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. Last Updated: 07/27/2016


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Lost Generation Now Found

After dealing with the problems that followed the Soviet Union's fall, Karina Dashko is now back in the corporate saddle.

A Hype-Free Hideaway

An obscure lane about halfway between Hermitage Garden and Tsvetnoi Bulvar isn't what realtors have in mind when they crow ""location, location, location!""

Restaurant News

The Japanese-Russian cafe Kurily has just introduced two new draft beers, both appropriate for the colder months of the year. The new dark brews are Paulaner Dunkel, an unfiltered wheat beer, and Beamish Irish Stout.

Reactors Planned for Emirates

French President Nicolas Sarkozy confirmed on Sunday plans to sign a nuclear cooperation agreement with the United Arab Emirates amid reports that French firms could construct up to two nuclear reactors there.

Bush's Trip Aimed at Isolating Iran

U.S. President George W. Bush pursued efforts to isolate Iran among its neighbors Sunday, urging them to help stop Tehran from threatening security.

President of Interpol Steps Down

The Associated Press
The president of Interpol, Jackie Selebi, mired in a corruption scandal in his native South Africa, has resigned ""out of respect"" for the international police organization, an Interpol statement said Sunday.

Iraq to Allow Baathists Back Into Government

The Associated Press
Iraq's parliament passed a benchmark law allowing lower-ranking former members of Saddam Hussein's Baath party to reclaim government jobs, the first major piece of U.S.-backed legislation it has adopted.

Everest Conqueror Dies at 88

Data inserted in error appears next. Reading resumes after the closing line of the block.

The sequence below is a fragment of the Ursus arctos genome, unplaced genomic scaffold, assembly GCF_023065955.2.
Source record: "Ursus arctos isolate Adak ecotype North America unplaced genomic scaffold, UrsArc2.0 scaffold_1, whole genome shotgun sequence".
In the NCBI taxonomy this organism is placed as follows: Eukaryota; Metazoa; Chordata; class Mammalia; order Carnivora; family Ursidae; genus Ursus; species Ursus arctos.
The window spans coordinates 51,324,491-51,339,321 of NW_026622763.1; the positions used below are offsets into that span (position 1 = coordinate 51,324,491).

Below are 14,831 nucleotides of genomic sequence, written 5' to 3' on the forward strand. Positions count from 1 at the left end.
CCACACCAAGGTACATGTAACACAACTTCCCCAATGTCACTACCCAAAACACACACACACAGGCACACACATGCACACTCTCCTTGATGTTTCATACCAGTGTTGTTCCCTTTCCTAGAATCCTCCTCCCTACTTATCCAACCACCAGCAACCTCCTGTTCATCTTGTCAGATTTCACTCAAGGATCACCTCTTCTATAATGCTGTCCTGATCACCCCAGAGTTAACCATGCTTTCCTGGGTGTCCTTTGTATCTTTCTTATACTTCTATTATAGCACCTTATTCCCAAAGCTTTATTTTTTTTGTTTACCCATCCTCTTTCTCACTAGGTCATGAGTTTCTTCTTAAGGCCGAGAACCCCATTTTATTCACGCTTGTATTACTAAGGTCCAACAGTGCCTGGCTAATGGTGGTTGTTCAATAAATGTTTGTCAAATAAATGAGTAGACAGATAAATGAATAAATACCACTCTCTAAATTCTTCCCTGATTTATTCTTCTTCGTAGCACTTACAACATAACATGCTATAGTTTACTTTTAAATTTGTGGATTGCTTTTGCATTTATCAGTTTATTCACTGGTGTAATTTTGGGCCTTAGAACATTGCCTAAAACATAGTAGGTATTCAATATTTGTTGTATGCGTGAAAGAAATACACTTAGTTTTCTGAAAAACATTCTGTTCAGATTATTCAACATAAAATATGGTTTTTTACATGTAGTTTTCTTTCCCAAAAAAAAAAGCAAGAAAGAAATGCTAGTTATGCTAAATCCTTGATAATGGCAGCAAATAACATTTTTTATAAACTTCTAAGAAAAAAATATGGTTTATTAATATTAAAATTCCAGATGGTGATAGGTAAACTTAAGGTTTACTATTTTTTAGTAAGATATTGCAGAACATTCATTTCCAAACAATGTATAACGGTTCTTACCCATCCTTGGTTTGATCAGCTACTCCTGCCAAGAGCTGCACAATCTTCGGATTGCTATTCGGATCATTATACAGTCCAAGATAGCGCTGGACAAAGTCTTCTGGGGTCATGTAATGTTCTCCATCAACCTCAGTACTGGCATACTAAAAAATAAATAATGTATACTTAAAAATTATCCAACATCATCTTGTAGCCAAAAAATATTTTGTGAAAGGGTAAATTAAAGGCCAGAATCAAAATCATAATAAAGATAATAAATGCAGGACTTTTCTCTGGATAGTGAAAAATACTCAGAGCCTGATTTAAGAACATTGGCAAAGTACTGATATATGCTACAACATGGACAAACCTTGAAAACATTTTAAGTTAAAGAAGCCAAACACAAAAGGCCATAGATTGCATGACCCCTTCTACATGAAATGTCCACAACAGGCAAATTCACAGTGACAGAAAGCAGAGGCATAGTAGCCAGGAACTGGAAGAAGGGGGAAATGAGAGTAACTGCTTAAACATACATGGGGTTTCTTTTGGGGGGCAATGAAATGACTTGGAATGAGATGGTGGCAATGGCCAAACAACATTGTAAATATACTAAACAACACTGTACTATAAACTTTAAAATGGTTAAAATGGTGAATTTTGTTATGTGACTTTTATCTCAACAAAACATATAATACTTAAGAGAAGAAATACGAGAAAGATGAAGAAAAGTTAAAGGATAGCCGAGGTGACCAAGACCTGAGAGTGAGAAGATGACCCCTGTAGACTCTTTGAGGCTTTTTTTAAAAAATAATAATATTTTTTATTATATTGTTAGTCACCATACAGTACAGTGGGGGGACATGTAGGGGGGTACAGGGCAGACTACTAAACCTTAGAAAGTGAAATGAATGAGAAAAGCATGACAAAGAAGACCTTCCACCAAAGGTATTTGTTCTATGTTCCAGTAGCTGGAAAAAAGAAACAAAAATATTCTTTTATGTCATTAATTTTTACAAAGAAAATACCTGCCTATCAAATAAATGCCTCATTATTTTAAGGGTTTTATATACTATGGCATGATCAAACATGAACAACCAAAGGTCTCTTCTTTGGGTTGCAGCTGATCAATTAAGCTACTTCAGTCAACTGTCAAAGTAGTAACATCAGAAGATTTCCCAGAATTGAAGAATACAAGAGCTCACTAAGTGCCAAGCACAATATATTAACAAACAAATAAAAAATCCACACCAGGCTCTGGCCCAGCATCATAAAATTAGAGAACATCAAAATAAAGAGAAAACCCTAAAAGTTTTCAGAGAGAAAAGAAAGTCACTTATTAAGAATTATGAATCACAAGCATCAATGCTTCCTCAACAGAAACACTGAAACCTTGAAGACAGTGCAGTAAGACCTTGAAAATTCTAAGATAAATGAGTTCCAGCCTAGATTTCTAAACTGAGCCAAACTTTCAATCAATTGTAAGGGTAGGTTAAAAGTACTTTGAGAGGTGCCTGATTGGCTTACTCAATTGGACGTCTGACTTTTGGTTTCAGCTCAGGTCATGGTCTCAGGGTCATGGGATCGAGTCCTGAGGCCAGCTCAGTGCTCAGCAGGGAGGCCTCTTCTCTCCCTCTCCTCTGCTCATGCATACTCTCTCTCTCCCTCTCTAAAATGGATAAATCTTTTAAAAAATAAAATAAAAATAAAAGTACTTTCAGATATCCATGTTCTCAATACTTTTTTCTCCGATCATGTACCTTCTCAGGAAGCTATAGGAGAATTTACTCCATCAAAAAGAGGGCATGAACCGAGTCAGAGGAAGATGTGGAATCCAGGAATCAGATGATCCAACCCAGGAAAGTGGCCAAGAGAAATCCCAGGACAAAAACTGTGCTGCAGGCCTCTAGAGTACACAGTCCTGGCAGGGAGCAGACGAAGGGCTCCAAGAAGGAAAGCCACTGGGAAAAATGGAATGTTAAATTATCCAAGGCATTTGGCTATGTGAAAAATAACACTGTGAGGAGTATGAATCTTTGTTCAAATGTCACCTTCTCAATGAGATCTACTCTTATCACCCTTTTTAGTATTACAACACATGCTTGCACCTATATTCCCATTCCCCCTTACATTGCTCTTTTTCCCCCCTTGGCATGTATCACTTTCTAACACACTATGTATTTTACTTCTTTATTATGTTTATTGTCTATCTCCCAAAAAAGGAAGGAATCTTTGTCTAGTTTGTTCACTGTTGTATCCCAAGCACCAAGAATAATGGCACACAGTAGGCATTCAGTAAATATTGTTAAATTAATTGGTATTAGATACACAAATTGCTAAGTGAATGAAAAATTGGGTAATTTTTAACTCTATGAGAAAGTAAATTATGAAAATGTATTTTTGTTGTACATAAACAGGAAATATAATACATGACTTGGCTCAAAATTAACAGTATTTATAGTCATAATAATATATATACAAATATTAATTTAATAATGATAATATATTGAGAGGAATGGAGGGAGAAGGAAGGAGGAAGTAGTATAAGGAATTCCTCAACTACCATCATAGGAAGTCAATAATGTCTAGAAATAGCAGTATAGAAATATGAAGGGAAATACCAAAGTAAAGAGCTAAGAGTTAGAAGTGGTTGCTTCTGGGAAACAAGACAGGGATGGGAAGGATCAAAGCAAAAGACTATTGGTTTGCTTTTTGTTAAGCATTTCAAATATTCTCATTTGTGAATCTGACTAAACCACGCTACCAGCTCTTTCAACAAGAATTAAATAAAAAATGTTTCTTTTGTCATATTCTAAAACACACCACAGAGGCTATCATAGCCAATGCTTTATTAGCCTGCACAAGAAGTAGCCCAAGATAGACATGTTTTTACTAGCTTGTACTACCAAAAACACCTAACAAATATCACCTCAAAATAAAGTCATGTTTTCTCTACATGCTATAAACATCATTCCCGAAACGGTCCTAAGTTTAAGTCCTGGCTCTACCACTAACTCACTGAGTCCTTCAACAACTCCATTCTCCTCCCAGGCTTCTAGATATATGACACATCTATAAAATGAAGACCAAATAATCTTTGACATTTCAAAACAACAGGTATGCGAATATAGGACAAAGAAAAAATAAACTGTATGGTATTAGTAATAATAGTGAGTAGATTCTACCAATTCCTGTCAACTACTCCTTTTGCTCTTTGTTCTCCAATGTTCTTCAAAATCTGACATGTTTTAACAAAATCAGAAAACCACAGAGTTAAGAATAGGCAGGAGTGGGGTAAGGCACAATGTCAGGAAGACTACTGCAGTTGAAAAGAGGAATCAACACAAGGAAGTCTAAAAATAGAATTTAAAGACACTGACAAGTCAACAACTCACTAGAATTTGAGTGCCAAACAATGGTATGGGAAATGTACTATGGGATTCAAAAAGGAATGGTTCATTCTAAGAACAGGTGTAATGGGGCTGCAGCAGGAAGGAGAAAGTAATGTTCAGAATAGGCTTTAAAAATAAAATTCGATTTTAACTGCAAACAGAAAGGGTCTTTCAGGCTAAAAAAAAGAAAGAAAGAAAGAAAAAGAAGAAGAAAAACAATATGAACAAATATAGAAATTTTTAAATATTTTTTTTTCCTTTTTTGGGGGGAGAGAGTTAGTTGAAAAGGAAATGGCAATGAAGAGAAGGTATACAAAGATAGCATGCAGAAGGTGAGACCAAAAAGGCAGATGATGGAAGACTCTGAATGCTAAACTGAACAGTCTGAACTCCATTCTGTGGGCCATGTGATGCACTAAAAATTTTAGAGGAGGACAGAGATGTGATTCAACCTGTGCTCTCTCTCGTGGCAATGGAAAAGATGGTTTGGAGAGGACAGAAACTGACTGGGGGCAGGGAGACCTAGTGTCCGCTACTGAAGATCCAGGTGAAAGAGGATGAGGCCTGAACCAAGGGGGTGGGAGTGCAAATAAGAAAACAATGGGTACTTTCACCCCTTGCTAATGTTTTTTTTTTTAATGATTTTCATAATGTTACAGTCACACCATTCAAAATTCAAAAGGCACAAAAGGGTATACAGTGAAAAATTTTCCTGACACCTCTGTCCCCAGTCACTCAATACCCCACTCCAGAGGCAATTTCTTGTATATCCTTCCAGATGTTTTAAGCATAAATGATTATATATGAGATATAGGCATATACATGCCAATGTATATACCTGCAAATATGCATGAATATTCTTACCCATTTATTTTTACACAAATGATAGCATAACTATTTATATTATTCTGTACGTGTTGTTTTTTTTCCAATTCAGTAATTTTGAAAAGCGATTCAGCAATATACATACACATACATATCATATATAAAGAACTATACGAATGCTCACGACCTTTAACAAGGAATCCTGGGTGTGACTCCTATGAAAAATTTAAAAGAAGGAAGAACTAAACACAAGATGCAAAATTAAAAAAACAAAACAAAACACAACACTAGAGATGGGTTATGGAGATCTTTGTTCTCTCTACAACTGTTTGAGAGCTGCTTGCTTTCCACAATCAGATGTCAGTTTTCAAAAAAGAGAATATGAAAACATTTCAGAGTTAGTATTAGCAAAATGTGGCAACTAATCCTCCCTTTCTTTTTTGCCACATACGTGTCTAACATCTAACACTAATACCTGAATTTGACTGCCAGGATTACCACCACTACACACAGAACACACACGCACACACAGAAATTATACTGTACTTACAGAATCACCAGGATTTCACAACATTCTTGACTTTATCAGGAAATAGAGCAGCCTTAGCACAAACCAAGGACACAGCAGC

The Associated Press
Sir Edmund Hillary, the first person to stand atop the world's highest mountain, was remembered as a deeply driven but unassuming man who strived to help Nepal's people in the decades after his ascent of Mount Everest.

Intelligence Chief Waffles on Waterboarding

The Associated Press
The U.S. intelligence chief says waterboarding ""would be torture"" if used against him or if someone under interrogation actually was taking water into his lungs.

Russia's Succession Minefield

On Moscow's Romanov Pereulok stands a handsome apartment building dating from the turn of the 20th century. Its facade is festooned with memorial plaques bearing dozens of names of illustrious former tenants, including Semyon Budyonny, a Red Cavalry commander in the Russian Civil War, and Alexei Kosygin, a Soviet prime minister.

Business in Brief

Initial Pipeline Deal SignedGazprom Neft InvestigatedGazprom to Enter IrelandBelarus to Raise Transit FeeRosneft Seeking $2BlnCaptial Inflow $82.3BlnNovember Trade Surplus UpToyota Adds Low-End LineBelarussian Protesters GuiltyAnheuser-Busch Offers HelpExxon Wants to LeadKashagan MeetingSotheby's, Christie's RecordFor the Record:

News in Brief

Kasyanov Aides DetainedVeshnyakov Named EnvoyYushchenko's PoisoningOil Spill Threatens to SpreadSenior Police Officer KilledEmergency LandingEnvoy Hopeful on KosovoRussian Orthodox FearsFor the Record

BoNY Sends Lawyer to $23Bln Trial

A legal representative for Bank of New York Mellon will appear for the first time in court to defend the bank against allegations as a $22.5 billion money-laundering case resumes Monday.

S&N Mulls Triggering Shotgun Clause

Scottish & Newcastle could this week trigger a ""shotgun"" clause attached to its valuable Russia-based brewing venture in a last-gasp move to fight off a bid from Carlsberg and Heineken or extract an even higher price, analysts said.

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